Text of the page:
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Night Fever


She hung up and walked back into the bathroom, dropped the towel onto the floor and stepped back into the shower. Another ten minutes under the steaming water and she got out, picked a fresh dry towel from the rail and wrapped it around herself and went into the bedroom.

She dried herself and sat down naked on the bed, distractedly sorting through the gear that was laid out ready on the dresser. Satisfied, she flicked the zippo and held it under the spoon, broiled the brown liquid and then drew it into the syringe. Pausing, she turned and set the alarm on her phone, then put it down on the bed. Picking up a mirror she held it close to her face, peeling back an eyelid with a thumbnail of and injected herself in a vein just below her eyeball. It was a small vein and took a little time and concentration so that the hit had started well before she emptied the phial. She forgot to flush back, just unwound slowly against the pillows propped against the headboard, as the warmth began to fill her body and empty what was left of her soul.

She left hold of the syringe and it slid slowly out of her eye and fell onto the floor. A ruby-red jewel of blood formed on her tear-duct, swelled and then smeared across her eyeball as she blinked slowly, her eyes rolling back into the socket.

She thought, hmmmm.

Then she couldn’t trouble herself to think at all.

Two hours later the alarm roused her with an insistent beeping; lazily she reached across and switched it off. She turned on the radio. Pierre Boulez: Good, she thought.

She took ten minutes to focus and then rose serenely from the bed and went into the bathroom, the toilet seat was cold so she stood, legs splayed, and pissed down into the bowl, then she wiped and walked back into the bedroom, picked up her makeup bag and sat down on the bed, scrutinizing herself in the mirror for a few moments. She unzipped her makeup bag and spent an hour putting on lipstick, powder and kohl.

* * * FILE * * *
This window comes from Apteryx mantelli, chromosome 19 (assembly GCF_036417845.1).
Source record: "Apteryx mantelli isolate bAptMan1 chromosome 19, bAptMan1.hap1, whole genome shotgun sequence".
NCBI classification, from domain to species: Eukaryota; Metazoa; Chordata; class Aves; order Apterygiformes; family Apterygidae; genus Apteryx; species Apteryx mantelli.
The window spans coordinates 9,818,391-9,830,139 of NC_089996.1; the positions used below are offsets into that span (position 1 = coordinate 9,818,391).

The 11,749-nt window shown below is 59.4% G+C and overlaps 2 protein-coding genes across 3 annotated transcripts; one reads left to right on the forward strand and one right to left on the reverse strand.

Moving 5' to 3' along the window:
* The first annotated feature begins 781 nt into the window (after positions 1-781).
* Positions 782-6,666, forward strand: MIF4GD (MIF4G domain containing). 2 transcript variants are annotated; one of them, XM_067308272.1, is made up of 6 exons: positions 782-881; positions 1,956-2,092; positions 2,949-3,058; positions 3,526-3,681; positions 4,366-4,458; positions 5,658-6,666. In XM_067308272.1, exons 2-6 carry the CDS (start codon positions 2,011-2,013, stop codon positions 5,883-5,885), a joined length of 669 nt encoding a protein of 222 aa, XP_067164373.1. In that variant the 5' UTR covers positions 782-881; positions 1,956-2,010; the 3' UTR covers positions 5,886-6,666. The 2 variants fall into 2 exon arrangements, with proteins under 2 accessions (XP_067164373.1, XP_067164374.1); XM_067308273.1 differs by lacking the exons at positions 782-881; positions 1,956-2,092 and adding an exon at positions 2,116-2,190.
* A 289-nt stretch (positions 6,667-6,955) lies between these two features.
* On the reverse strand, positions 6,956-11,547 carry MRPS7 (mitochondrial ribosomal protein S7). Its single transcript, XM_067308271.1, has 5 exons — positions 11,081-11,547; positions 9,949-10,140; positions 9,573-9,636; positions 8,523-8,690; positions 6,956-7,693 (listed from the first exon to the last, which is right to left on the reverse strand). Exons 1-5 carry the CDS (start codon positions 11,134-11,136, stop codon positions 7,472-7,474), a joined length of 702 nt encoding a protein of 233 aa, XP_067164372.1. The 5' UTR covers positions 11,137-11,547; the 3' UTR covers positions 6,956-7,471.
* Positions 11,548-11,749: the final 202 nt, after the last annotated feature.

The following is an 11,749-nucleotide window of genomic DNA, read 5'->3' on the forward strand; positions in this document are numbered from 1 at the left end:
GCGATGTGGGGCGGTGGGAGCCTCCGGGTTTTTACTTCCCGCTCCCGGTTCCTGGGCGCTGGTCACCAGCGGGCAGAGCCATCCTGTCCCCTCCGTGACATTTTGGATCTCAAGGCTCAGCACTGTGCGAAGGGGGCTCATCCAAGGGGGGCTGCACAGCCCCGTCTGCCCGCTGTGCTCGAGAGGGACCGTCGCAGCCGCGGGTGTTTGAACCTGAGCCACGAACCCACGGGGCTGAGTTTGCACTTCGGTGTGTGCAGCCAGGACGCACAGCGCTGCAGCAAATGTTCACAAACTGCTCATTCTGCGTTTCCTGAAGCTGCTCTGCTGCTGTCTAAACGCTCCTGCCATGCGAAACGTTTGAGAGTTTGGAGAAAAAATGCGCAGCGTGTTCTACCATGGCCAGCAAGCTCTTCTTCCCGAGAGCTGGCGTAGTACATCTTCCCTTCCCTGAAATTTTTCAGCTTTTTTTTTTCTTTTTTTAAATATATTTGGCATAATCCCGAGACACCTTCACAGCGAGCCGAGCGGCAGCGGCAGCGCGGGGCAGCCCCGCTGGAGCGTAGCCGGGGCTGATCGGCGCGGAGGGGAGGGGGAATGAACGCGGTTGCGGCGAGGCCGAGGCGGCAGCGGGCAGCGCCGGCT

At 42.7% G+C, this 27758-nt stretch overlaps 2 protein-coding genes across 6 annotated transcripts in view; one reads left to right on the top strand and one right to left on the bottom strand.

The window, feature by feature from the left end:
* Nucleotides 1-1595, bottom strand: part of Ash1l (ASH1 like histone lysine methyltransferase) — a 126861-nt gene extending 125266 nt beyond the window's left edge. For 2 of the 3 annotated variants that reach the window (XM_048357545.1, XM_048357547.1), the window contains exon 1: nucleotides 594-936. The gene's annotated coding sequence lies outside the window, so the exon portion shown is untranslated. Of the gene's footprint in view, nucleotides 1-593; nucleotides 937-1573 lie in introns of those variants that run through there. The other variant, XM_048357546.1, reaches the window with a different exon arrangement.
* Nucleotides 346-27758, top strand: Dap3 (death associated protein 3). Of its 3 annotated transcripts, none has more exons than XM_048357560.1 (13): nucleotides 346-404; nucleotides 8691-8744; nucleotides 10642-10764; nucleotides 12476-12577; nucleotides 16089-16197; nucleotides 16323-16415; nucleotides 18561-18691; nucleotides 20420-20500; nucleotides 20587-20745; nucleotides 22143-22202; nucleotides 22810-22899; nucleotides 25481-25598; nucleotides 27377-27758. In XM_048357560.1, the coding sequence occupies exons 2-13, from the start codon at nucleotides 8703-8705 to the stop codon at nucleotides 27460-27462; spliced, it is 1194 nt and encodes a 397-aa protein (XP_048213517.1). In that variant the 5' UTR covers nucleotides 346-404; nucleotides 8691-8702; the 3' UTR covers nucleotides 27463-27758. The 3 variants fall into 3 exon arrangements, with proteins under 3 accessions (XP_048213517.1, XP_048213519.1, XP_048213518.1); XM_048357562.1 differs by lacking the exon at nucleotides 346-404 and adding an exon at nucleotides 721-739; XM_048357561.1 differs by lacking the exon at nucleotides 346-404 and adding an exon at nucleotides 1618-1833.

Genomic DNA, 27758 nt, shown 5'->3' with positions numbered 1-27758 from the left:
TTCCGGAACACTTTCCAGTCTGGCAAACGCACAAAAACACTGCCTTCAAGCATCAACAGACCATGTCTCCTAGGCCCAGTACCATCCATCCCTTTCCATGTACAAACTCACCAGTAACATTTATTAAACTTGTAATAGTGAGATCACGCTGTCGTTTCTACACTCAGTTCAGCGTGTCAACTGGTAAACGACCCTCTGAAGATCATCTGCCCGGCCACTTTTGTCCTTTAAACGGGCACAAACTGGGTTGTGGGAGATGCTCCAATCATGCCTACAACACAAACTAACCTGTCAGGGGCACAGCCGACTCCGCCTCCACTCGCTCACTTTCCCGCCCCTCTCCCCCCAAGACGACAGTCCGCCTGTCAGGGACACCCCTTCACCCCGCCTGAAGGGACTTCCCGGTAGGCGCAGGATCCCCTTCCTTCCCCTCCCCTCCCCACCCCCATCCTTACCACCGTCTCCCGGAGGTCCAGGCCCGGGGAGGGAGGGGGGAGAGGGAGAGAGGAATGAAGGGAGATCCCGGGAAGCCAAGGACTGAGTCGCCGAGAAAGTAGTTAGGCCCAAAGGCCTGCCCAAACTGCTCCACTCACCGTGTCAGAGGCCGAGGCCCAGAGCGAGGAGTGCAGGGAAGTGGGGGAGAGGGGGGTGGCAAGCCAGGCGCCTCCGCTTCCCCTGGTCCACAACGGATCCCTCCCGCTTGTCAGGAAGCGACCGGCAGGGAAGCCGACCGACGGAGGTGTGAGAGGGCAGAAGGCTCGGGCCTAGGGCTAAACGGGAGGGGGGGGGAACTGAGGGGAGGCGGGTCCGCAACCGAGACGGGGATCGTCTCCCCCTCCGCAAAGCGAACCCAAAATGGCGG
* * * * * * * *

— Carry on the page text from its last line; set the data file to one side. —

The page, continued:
Done, she rang for the driver, then pulled on clean underwear, hold-ups and a black mini-dress. She checked her bag for stuff: platinum card, cash money, phone, perfume, condoms, tissue, mace, sunglasses. The mace was no bigger than a lipstick and she dropped this into her bra, where it nestled snug between her breasts. She tried perching the sunglasses on her head, Hepburn-style, but then let them drop down over her eyes.

She pulled on her Rolex.

Ten minutes later the driver pulled up outside and blew once on the horn. She picked up her bag, stepped into a pair of heels and left the apartment, slamming the door behind her.

‘Where to?’ the driver asked, when she got in.


She leaned forward and gave him a note with the address on.

‘Ok,’ he said.

She frowned at him in the rear-view mirror. ‘You new?’

He nodded.

‘What’d you do before?’

‘I was abroad.’

She cleared her throat. ‘Stop off on Hughes Avenue. It’s on the way. I need something.’


He looked at her in the rear-view mirror but couldn’t see her eyes behind the sunglasses.

She said, ‘Can you turn up the heat?’


They drove in silence for a few minutes. She said, ‘Am I your first tonight?’



‘I drove this girl and we picked up two queens,’ he said. ‘Regulars, she told me. She gave them both a blowjob in the back as I drove. It didn’t take her long. She only does queens, she told me. Niche market. They kept talking while she worked away, bitching and laughing like they do. Only stopped talking to come in her mouth. Then they got out at a gay club and I drove her home.’ 

He looked in the rearview. Didn’t know if she was listening, but continued talking anyway. ‘She said to me, “Don’t get any ideas. I’ll never let a man inside me. You’re not next.”’


He pulled up on Hughes Avenue and she got out, walked along the road ‘til she found the right address and went inside. He followed her and parked outside the house to wait. She returned about fifteen minutes later, got back in the car and they pulled away into the traffic.

‘Got any music?” she asked.

‘Huh?’ he was pulled back to reality. He’d never fallen asleep driving but sometimes he’d woken up behind the wheel. Like now.

‘Got any music?’ she repeated.


He turned on the radio, tuned into a station playing dance music.

‘Alright,’ she said.

Then she said, ‘Man, I’ve got the night fever.’

He looked into the rearview mirror, seeing the light of the passing streetlamps and the glow from the dashboard reflected in her sunglasses.

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